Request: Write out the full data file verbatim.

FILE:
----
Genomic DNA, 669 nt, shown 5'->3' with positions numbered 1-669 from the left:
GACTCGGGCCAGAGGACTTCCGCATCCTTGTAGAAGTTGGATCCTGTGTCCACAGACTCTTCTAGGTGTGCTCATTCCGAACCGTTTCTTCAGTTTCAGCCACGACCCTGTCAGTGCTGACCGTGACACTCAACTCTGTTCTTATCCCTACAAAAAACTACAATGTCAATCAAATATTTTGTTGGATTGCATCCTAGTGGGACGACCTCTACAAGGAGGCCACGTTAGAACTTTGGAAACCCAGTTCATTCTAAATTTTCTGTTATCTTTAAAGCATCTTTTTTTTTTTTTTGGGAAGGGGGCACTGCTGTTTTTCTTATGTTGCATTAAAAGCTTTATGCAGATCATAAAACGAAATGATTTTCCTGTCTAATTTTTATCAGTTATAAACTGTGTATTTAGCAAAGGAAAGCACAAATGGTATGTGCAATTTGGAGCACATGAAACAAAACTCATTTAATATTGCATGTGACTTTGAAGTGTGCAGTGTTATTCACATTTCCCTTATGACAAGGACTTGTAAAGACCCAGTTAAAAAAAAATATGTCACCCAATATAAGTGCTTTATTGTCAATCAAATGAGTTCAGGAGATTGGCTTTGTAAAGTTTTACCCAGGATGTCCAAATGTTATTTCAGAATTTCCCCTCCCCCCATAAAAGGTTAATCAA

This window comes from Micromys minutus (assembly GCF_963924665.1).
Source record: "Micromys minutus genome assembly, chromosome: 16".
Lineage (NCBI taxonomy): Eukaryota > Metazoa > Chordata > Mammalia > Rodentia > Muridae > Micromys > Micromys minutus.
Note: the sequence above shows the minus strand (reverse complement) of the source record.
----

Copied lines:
Genomic DNA, 669 nt, shown 5'->3' with positions numbered 1-669 from the left:
GACTCGGGCCAGAGGACTTCCGCATCCTTGTAGAAGTTGGATCCTGTGTCCACAGACTCTTCTAGGTGTGCTCATTCCGAACCGTTTCTTCAGTTTCAGCCACGACCCTGTCAGTGCTGACCGTGACACTCAACTCTGTTCTTATCCCTACAAAAAACTACAATGTCAATCAAATATTTTGTTGGATTGCATCCTAGTGGGACGACCTCTACAAGGAGGCCACGTTAGAACTTTGGAAACCCAGTTCATTCTAAATTTTCTGTTATCTTTAAAGCATCTTTTTTTTTTTTTTGGGAAGGGGGCACTGCTGTTTTTCTTATGTTGCATTAAAAGCTTTATGCAGATCATAAAACGAAATGATTTTCCTGTCTAATTTTTATCAGTTATAAACTGTGTATTTAGCAAAGGAAAGCACAAATGGTATGTGCAATTTGGAGCACATGAAACAAAACTCATTTAATATTGCATGTGACTTTGAAGTGTGCAGTGTTATTCACATTTCCCTTATGACAAGGACTTGTAAAGACCCAGTTAAAAAAAAATATGTCACCCAATATAAGTGCTTTATTGTCAATCAAATGAGTTCAGGAGATTGGCTTTGTAAAGTTTTACCCAGGATGTCCAAATGTTATTTCAGAATTTCCCCTCCCCCCATAAAAGGTTAATCAA

This window comes from Micromys minutus (assembly GCF_963924665.1).
Source record: "Micromys minutus genome assembly, chromosome: 16".
Lineage (NCBI taxonomy): Eukaryota > Metazoa > Chordata > Mammalia > Rodentia > Muridae > Micromys > Micromys minutus.
Note: the sequence above shows the minus strand (reverse complement) of the source record.